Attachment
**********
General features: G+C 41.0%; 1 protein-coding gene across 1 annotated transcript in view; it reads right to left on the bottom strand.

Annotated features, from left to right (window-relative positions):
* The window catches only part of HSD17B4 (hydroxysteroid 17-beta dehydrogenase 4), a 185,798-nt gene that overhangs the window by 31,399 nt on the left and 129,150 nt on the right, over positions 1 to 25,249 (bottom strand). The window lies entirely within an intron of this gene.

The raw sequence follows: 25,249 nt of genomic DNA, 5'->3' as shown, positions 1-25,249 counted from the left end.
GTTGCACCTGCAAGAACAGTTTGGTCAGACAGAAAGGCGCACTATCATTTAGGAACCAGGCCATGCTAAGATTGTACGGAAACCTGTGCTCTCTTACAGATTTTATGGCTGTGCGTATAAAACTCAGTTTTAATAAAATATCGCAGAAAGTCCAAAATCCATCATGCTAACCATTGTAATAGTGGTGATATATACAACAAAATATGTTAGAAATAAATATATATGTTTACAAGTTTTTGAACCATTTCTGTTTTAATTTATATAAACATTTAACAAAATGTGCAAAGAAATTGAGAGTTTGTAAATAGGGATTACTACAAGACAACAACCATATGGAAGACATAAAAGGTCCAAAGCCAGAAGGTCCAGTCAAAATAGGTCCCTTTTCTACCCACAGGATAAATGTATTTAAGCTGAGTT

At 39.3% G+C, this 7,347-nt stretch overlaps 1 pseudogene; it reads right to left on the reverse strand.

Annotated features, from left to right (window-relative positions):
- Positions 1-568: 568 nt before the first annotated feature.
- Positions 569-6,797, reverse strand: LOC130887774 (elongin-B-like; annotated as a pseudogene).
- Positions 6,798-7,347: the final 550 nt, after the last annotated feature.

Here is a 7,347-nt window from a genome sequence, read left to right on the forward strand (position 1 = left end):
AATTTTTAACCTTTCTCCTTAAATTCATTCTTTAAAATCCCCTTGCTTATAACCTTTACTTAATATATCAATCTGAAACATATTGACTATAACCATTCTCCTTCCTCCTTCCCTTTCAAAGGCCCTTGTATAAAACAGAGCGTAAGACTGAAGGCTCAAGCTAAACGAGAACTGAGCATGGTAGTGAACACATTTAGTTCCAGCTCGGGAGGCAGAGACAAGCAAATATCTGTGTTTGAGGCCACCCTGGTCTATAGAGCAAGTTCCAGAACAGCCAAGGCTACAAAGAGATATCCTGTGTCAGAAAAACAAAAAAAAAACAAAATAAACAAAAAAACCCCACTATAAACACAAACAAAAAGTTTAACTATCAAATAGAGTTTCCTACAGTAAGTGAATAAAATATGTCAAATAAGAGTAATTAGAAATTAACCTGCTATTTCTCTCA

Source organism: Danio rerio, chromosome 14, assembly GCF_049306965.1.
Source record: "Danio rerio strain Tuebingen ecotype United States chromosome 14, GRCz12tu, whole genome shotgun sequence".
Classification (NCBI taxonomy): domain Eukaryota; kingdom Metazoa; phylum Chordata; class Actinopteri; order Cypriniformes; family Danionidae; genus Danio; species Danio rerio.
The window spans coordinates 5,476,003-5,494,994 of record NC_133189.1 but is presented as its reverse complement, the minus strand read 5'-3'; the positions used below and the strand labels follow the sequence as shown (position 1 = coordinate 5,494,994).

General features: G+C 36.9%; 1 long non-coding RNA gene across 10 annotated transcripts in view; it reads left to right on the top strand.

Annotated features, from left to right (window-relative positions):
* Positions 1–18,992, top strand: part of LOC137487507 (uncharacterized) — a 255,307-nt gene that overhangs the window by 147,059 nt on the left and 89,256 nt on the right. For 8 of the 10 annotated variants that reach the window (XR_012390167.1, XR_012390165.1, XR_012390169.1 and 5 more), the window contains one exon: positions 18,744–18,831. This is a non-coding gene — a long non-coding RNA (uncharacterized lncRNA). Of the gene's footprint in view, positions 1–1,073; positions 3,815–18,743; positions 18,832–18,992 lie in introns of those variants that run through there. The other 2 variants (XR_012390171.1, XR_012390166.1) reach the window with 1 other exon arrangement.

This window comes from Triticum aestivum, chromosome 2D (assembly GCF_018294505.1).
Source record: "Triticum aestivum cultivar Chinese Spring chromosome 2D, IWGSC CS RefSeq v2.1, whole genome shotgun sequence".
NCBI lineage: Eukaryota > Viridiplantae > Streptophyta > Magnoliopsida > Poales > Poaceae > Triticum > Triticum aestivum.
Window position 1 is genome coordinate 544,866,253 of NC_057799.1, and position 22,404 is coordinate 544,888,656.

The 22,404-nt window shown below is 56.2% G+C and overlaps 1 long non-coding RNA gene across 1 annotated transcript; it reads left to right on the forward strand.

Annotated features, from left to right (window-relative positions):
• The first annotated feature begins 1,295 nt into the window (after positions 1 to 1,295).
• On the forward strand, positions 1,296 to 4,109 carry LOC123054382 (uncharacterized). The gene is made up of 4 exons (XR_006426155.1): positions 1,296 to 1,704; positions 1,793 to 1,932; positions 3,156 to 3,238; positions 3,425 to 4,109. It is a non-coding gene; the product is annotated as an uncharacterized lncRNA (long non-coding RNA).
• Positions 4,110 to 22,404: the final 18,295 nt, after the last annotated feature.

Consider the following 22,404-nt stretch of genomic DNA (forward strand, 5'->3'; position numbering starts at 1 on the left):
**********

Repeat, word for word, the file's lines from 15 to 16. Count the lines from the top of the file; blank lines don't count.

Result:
Classification (NCBI taxonomy): domain Eukaryota; kingdom Metazoa; phylum Chordata; class Actinopteri; order Cypriniformes; family Danionidae; genus Danio; species Danio rerio.
The window spans coordinates 5,476,003-5,494,994 of record NC_133189.1 but is presented as its reverse complement, the minus strand read 5'-3'; the positions used below and the strand labels follow the sequence as shown (position 1 = coordinate 5,494,994).